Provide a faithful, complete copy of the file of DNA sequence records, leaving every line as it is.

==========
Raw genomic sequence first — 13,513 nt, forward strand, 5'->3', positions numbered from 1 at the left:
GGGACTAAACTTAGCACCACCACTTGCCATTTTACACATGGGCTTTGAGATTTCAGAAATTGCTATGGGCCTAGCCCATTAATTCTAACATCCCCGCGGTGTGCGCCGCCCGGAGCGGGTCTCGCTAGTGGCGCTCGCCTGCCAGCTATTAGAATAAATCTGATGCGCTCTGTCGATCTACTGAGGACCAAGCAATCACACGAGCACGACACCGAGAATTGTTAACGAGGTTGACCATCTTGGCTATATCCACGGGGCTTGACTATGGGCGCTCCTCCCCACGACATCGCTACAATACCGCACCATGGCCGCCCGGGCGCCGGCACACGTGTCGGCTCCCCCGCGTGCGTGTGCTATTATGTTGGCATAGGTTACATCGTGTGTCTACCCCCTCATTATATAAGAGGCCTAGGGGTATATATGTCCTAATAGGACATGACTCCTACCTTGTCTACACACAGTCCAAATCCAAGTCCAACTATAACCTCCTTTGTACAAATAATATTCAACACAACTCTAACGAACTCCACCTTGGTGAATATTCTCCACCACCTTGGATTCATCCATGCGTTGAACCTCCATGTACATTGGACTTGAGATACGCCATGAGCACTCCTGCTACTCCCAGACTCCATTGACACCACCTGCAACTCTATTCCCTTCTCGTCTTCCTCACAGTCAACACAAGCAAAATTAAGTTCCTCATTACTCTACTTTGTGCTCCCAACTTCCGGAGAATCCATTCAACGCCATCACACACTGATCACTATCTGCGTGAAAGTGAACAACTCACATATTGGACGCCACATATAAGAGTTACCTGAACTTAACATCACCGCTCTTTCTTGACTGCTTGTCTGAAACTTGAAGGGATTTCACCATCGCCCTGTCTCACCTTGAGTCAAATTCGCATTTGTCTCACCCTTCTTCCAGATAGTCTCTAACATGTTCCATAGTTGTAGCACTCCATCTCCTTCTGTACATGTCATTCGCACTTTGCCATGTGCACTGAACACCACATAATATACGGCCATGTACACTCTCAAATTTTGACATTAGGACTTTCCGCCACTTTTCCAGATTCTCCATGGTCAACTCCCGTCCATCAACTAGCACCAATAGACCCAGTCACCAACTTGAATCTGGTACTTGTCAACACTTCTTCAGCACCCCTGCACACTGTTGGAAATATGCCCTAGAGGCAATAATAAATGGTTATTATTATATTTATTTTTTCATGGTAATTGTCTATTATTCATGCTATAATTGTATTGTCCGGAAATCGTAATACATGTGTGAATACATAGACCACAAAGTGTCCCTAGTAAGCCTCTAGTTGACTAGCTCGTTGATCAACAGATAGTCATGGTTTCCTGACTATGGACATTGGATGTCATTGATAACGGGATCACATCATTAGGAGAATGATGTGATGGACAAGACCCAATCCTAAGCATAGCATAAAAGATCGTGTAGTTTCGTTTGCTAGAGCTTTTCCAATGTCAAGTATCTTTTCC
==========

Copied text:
Raw genomic sequence first — 13,513 nt, forward strand, 5'->3', positions numbered from 1 at the left:
GGGACTAAACTTAGCACCACCACTTGCCATTTTACACATGGGCTTTGAGATTTCAGAAATTGCTATGGGCCTAGCCCATTAATTCTAACATCCCCGCGGTGTGCGCCGCCCGGAGCGGGTCTCGCTAGTGGCGCTCGCCTGCCAGCTATTAGAATAAATCTGATGCGCTCTGTCGATCTACTGAGGACCAAGCAATCACACGAGCACGACACCGAGAATTGTTAACGAGGTTGACCATCTTGGCTATATCCACGGGGCTTGACTATGGGCGCTCCTCCCCACGACATCGCTACAATACCGCACCATGGCCGCCCGGGCGCCGGCACACGTGTCGGCTCCCCCGCGTGCGTGTGCTATTATGTTGGCATAGGTTACATCGTGTGTCTACCCCCTCATTATATAAGAGGCCTAGGGGTATATATGTCCTAATAGGACATGACTCCTACCTTGTCTACACACAGTCCAAATCCAAGTCCAACTATAACCTCCTTTGTACAAATAATATTCAACACAACTCTAACGAACTCCACCTTGGTGAATATTCTCCACCACCTTGGATTCATCCATGCGTTGAACCTCCATGTACATTGGACTTGAGATACGCCATGAGCACTCCTGCTACTCCCAGACTCCATTGACACCACCTGCAACTCTATTCCCTTCTCGTCTTCCTCACAGTCAACACAAGCAAAATTAAGTTCCTCATTACTCTACTTTGTGCTCCCAACTTCCGGAGAATCCATTCAACGCCATCACACACTGATCACTATCTGCGTGAAAGTGAACAACTCACATATTGGACGCCACATATAAGAGTTACCTGAACTTAACATCACCGCTCTTTCTTGACTGCTTGTCTGAAACTTGAAGGGATTTCACCATCGCCCTGTCTCACCTTGAGTCAAATTCGCATTTGTCTCACCCTTCTTCCAGATAGTCTCTAACATGTTCCATAGTTGTAGCACTCCATCTCCTTCTGTACATGTCATTCGCACTTTGCCATGTGCACTGAACACCACATAATATACGGCCATGTACACTCTCAAATTTTGACATTAGGACTTTCCGCCACTTTTCCAGATTCTCCATGGTCAACTCCCGTCCATCAACTAGCACCAATAGACCCAGTCACCAACTTGAATCTGGTACTTGTCAACACTTCTTCAGCACCCCTGCACACTGTTGGAAATATGCCCTAGAGGCAATAATAAATGGTTATTATTATATTTATTTTTTCATGGTAATTGTCTATTATTCATGCTATAATTGTATTGTCCGGAAATCGTAATACATGTGTGAATACATAGACCACAAAGTGTCCCTAGTAAGCCTCTAGTTGACTAGCTCGTTGATCAACAGATAGTCATGGTTTCCTGACTATGGACATTGGATGTCATTGATAACGGGATCACATCATTAGGAGAATGATGTGATGGACAAGACCCAATCCTAAGCATAGCATAAAAGATCGTGTAGTTTCGTTTGCTAGAGCTTTTCCAATGTCAAGTATCTTTTCC